The holding in Bond suggests that in any case where the principal term is reversed, the trial court cannot resentence on the conviction for which the subordinate term had been imposed if that conviction and judgment is final. The " Niles rule" of staying execution is entirely appropriate to avoid violations of section 654. Use of a stay may as well be an acceptable alternative to effect compliance with section 1170.1, subdivision (a). However, we believe the trial court has jurisdiction to resentence on all convictions when the principal term is modified or reversed even in the absence of a stay.
If Bond's holding is limited to situations where the principal term was imposed in one case and the subordinate term in a second case, it may raise serious equal protection issues. Whether the sentences are imposed in the same proceeding or different proceedings, section 1170.1, subdivision (a) requires the same sentencing procedure. The reversal of the principal term should have the same result regardless of whether it was imposed in the same or a different proceeding than the subordinate term.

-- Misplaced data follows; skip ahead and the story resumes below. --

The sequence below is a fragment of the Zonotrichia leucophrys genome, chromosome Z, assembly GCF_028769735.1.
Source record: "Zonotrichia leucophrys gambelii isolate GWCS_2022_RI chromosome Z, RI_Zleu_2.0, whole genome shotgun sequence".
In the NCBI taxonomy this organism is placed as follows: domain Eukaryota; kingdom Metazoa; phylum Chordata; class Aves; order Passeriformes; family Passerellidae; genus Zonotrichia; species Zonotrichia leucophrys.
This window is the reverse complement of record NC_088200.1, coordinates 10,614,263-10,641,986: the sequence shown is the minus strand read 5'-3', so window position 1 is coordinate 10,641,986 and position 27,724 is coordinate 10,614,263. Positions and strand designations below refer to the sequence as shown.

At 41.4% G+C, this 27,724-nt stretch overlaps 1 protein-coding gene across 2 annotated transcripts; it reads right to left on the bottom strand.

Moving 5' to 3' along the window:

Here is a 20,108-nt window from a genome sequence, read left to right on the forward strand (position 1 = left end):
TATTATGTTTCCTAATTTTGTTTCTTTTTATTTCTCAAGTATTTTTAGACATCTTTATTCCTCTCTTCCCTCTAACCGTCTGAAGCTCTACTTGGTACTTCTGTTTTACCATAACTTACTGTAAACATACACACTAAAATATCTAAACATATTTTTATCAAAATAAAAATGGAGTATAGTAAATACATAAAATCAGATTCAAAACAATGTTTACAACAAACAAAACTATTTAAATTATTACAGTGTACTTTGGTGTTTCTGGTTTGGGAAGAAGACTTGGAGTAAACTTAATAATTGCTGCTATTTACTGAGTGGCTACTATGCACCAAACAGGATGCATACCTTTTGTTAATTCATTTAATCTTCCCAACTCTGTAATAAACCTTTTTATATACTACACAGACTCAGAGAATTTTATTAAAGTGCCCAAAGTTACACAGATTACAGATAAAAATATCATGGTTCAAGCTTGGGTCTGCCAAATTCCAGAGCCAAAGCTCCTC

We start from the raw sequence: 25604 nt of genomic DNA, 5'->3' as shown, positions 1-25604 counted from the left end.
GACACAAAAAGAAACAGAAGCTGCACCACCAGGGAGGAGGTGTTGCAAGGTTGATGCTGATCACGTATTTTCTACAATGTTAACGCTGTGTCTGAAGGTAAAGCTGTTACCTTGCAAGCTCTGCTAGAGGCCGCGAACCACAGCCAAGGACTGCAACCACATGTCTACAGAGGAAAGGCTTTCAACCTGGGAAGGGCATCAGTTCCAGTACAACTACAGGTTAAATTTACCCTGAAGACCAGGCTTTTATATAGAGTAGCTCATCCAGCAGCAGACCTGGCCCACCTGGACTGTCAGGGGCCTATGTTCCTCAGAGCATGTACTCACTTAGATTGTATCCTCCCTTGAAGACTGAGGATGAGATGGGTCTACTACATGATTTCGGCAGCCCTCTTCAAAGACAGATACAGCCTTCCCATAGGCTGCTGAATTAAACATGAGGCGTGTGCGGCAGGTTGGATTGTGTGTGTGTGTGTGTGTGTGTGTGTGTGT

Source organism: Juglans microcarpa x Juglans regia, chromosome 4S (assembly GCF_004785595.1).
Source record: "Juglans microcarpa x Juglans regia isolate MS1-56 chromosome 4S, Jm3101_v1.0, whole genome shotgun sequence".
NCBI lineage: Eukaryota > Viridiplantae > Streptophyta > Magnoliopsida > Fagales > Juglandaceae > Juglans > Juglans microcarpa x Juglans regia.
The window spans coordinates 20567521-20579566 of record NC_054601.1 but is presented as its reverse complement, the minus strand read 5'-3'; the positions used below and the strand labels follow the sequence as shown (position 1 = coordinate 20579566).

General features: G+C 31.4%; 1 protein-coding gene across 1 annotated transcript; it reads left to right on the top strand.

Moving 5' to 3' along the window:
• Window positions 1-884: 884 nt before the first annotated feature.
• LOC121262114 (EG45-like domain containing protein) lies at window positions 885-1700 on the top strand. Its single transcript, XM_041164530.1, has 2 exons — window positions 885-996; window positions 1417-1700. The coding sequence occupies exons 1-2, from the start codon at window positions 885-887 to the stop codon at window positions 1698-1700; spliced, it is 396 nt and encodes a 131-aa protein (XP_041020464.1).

As the court in People v. Bozeman expressly held and the court in People v. Bustamante implicitly recognized, section 1170.1, subdivision (a) creates an exception to the general rule that jurisdiction ceases when execution of the sentence begins. The interlocking nature of DSL compels this conclusion. In imposing a subordinate term which is to run consecutive to a principal term, the sentencing court is in reality without discretion. The term is fixed at one-third the middle term and it matters not whether the trial court imposes a term of one-third the middle term or imposes some other term and "stays" the portion of the term which exceeds one-third. ( People v. Riolo (1983) 33 Cal.3d 223, 227 [ 188 Cal.Rptr. 371, 655 P.2d 723], fn. 5: "Neither the hypothetical full term for the offense nor the concept of a `stay' of part of that `term' appears in the statutes. As long as the consecutive term remains subordinate to a principal term, its term of imprisonment is the period of time amounting to one-third the middle base term.") At the original sentencing, the trial court sentences with the assumption that the various convictions are proper. The court selects a principal term and then imposes the subordinate consecutive terms as required by section 1170.1, subdivision (a). The court should not be required to anticipate a reversal of the principal term and to impose hypothetical full terms on what are intended to be subordinate terms. Rather, the better rule would be to allow the trial court to resentence on the convictions for which subordinate terms had previously been imposed pursuant to section 1170.1 when the principal term is reversed. Accordingly, in this case, the trial court retained jurisdiction to resentence on the commercial burglary when the conviction for the assault was reversed. The trial court had full authority to select any sentencing choice allowed by applicable law, including probation.